Perpignan, June 23, 1943
My postcard acknowledges receipt of your package and I wish to thank you sincerely once more. As to the contents: you spent money for the small chocolate goodies, that was unnecessary. If you already save up some money, I want it to be for something quite worthwhile. You saved up the bread, part of which was moldy and so I could not take advantage of the whole thing. If you have the opportunity again to send some bread, you must let it dry out thoroughly before you wrap it. Perhaps you could also proceed this way, i.e. you give back the saved bread and eventually you would receive a whole loaf but not fresh. When we went to Brest, we kept a loaf for almost 14 days and it did not get moldy. With regard to the slippers, I did not write you that you should make me some as I still have slippers with heavy soles that are made here . Yours came out very pretty but the opening is a little tight. But I’ll wear them little as I still have the others.
As time goes by I’ll sort all the letters. Some of them can be thrown out. If you don’t need the books, you can take them together with the letters from my suitcase because then Trudi would only have to take the empty carton in which she could pack her own things. The cooking does not work out that well right now as it is forbidden to cook big things in the kitchen. I don’t have to cook that much extra right now anyhow, as I still receive the food that I described previously. Beans keep a long time so that I keep them as “emergency ration”. I still have the dry beans.
Trudi wasn’t here again. She probably won’t come before Thursday (visitors’ days) but could come another time. There is, however, a change in the security. Instead of the guards there are city policemen but they are not stricter. Of course, the uniformed police commands more respect and so the bread business occurred. Trudi did not tell me much yet about you. Perhaps you can tell me all about the visit in your next letter. It would even be better if Schalom came as we would have a better chance to meet. The other fathers still haven’t been informed about their children’s visit. As already mentioned, I received another letter from Sigmund. I should transmit regards to you. Among other things, he writes that the head of the colis Suisse returned the money to him as they can’t, forward any packages. Then he writes that he tried to send a package through a different source and hopes that I will receive it within the next few days. I want to see if this works out. I received a letter from Margot which I enclose. I would not have recognized Ilse. She is already gone for 5 years and at that age one changes quite a bit.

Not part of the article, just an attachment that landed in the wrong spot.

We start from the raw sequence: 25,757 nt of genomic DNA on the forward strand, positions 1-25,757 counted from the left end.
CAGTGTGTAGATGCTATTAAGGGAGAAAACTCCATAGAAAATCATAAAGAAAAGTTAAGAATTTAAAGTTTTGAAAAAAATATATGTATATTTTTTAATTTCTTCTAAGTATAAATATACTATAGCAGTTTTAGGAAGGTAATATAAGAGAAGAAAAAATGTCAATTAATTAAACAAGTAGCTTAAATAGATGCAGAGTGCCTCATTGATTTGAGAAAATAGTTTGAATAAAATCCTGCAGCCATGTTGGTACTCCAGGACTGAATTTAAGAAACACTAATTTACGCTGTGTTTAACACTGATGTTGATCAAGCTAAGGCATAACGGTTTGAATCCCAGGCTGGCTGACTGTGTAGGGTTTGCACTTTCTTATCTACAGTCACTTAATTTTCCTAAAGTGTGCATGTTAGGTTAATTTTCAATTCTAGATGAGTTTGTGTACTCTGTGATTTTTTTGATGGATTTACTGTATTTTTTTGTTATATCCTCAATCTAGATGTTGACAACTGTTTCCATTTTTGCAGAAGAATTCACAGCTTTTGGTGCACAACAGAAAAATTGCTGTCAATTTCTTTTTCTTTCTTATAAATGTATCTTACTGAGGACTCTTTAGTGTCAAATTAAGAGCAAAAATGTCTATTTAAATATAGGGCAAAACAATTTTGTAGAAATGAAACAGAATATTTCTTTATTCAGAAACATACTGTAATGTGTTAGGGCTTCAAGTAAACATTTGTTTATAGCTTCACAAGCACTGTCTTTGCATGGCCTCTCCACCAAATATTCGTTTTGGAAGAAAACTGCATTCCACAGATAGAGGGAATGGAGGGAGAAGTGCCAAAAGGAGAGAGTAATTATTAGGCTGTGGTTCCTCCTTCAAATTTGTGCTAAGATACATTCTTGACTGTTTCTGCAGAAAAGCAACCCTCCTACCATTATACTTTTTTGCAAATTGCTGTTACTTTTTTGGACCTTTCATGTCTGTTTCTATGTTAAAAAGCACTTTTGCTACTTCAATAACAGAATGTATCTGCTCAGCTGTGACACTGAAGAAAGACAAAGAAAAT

Margot writes that I should buy a lot of fruit. This week I already had pears and tomatoes. We receive apricots for dessert, each time 2 or 3. The pears have the advantage that one can’t eat so much at a time as they are hard. If one lets them ripen for 2 or 3 days, they become nice and soft. One can eat a whole kilo of apricots at a time. You should see the loaded trucks pass by. Soldiers stand on the back of some of them. Do you have apricots and how much do they cost? Here the kilo goes for 8 Fr. but the expenses to mail them are very high. If one could only ship great quantities. Mrs. Kirkheimer sent a whole basket from the depot of Puy-de-Dome, it cost 12 Fr., express 43 Frs for 5 Kg of fruit. Unfortunately, that is too expensive. I’d rather mention that the Madame received a letter in which she was informed that Notheiss’ was very happy to hear from me and that she sends me regards. That’s all I found out about her. You, dear Margot, worry about fleas. There are two trends here: when it is cool there are fewer and in cool weather one sleeps anyhow. The other way is to burn the bed. We have our metal bed frames on which we make a fire. Then the fleas creep out if they still can move. But one can’t burn the mattress, the walls and the ceiling. Almost nobody bothers to buy pesticides. But we are not so tired and so it does not matter if one does not sleep through the whole night. During the day they abound too and then there are the flies but one can cover oneself against them. Set your mind to rest, the flea period is also only temporary. Once again about the package. There were eggs in it which I will enjoy in the next few days, and writing paper. Now I don’t have the excuse that I am short of paper. One could buy some lately. It seems that some farmers now sell some of their stock. Then there was a drawing in the package: the three little pigs. Is this an original drawing, Manfred, or a copy? I liked the sergeant. Too bad your spring outing was rained out but this used to happen in other times too.
It was very hot here on Whitsunday, cooler on Monday but still humid as it did not rain. When Trudi was here this week, there was a cool day with thunderstorms and some rain. Sometimes one looks forward to some rain when it is so hot and humid. Dear Manfred, I hope that you behave to the satisfaction of the teachers in your present school and Margot will become a whole philosopher, I believe.
Again with many thanks and love and kisses
 Pentecost or Whitsun is a two-day Christian holiday celebrated seven weeks after Easter.